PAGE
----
I have sat down and tried to write this several times and have been pulled away by work, life. But in the back of my mind I have been feeling like I need to write this in order to close this wound, close this chapter. Although I know things will never be answered that I want to know, for me, writing, reflecting, and having a space for my words and thoughts I think will help me more solidly move forward from these last three weeks. I have never lost someone this close by suicide, and it definitely has pushed me through all the stage of grief, but in random order, at different times and in different ways. Last Friday, I completely broke down in front of half the school and staff because it was difficult for me to relive memories in our school with that student.
No one tells you when you decide to be a teacher that you might lose students. No one tells you when you decide to be a teacher you might have a student who always made you laugh, made you smile, challenged you to be a better teacher. Someone who was good at just about everything, was friends with just about everyone. Surprised you when you thought you had them completely pinned for who they were and what they were about. This was the biggest surprise of all.
No one tells you how to grieve either. Teacher or not.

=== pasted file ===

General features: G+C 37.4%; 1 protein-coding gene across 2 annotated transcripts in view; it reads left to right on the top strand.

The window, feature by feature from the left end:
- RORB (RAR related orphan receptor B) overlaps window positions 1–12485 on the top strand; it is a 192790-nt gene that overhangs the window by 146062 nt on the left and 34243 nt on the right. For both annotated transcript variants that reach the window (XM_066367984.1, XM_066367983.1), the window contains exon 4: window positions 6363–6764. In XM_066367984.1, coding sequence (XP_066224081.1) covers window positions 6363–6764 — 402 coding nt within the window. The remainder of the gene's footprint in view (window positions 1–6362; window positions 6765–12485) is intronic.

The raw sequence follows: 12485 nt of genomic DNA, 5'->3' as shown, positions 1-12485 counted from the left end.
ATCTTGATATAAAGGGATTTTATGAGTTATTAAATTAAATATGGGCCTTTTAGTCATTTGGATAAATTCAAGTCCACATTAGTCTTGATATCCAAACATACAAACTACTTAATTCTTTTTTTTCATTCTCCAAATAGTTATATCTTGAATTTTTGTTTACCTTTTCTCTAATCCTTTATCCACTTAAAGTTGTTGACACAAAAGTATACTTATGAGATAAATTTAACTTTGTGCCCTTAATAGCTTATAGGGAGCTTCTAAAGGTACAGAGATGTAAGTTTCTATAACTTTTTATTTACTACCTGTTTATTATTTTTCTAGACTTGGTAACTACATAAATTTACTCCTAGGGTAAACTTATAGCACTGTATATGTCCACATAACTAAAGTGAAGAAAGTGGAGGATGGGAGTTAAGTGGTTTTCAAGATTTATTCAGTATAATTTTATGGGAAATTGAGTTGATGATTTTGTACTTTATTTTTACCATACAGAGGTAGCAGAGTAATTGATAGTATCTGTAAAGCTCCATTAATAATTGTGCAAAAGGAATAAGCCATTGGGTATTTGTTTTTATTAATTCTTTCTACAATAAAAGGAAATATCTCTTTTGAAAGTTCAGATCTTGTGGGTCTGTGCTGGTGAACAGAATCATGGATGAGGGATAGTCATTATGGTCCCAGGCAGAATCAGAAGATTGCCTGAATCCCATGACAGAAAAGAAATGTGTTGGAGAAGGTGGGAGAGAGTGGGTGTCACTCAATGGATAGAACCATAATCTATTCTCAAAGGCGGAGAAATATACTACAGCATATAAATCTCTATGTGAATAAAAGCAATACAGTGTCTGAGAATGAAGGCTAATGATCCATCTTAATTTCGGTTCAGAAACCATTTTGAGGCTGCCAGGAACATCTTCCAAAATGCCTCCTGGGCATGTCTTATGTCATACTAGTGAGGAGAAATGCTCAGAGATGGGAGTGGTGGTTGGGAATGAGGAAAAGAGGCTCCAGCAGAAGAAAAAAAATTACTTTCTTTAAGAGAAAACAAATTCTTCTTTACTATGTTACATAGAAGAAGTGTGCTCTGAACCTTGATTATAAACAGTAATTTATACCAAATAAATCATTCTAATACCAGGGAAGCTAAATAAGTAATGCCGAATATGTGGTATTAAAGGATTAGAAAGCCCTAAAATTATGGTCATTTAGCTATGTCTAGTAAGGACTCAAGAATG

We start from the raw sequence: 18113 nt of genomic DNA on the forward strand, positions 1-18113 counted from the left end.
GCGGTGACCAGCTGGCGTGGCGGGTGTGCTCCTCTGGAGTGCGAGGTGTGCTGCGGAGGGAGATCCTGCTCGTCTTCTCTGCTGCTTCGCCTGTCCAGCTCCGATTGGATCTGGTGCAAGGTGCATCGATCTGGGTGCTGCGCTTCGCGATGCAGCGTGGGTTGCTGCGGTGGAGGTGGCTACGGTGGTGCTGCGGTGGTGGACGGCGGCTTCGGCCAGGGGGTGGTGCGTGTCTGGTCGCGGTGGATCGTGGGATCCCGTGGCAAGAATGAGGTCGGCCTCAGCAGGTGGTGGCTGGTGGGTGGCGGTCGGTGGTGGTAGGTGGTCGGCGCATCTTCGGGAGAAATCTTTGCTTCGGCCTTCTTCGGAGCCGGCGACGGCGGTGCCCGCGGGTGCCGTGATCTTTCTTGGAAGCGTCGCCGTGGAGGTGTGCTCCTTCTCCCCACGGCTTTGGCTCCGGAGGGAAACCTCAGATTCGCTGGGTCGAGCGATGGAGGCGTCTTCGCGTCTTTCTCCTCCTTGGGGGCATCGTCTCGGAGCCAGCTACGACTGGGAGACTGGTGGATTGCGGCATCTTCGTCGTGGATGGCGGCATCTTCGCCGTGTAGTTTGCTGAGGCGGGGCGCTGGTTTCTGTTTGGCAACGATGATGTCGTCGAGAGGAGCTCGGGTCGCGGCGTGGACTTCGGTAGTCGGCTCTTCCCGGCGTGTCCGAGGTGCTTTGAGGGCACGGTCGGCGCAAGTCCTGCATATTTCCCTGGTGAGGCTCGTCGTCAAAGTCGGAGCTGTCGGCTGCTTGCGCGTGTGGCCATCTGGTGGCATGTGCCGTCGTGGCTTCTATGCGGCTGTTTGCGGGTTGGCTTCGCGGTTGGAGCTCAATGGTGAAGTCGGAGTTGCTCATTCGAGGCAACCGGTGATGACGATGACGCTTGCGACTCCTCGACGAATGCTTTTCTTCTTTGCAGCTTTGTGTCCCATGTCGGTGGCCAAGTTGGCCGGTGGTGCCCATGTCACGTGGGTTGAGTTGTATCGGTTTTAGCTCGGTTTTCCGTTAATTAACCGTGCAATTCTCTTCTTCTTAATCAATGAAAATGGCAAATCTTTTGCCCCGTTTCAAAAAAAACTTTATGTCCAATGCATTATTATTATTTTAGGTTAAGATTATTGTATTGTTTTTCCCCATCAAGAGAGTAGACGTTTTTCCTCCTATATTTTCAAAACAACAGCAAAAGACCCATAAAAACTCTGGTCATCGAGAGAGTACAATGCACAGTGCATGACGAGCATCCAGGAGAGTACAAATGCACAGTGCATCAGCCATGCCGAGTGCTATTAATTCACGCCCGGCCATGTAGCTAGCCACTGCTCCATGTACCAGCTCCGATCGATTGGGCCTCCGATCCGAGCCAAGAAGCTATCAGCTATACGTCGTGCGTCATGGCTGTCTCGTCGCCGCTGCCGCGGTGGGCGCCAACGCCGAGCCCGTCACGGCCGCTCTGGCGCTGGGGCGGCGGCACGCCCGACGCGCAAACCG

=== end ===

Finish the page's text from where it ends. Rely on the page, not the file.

Then another storm cloud settles. Momentum for the Denver Teacher’s Strike has picked up. In the same week we found out this news, our teacher’s union decided to strike. While it isn’t as easy as just voting to strike, then going on strike, a cloud has settled over not only my school but my profession. The union and distract have failed to see eye to eye on fair wages and a negotiation that both can agree on, and the tension is palpable.
As the media has finally picked up on the Denver teacher’s strike, I have been getting a few messages from people about how I’m doing and how I feel about the strike. Initially during first few weeks of January, I felt like I was too much in a fog to see the reality of what was going on. My heart was outside of my body, and I felt like the world was spinning as I was just watching it. But as the days have passed and time has embraced its healing qualities, I have a newfound fervor and commitment to standing in solidarity with teachers. It’s complicated on both ends, but as outlined in my December post, there are a lot of reasons why I have voted to strike and feel that enough is enough.
The best place of strength has been my co workers. While like as mentioned, ‘everyone grieves differently’ we are all going through the same motions of walking in and out of work every day with all of these issues hanging over our heads and our hearts heavy. But starting this week, we literally have been walking in and out of the building together at our contract agreed times, with signs in hand and chants rising loud for our community to hear, with students watching closely.
Another storm rages on, as the last one subsides. The waves crash and new rain clouds collect, but through this, I remain hopeful. I truly believe these storms are a test. A test of showing me what I am grounded in, a test of doing exactly this, to see the rainbow through the rain.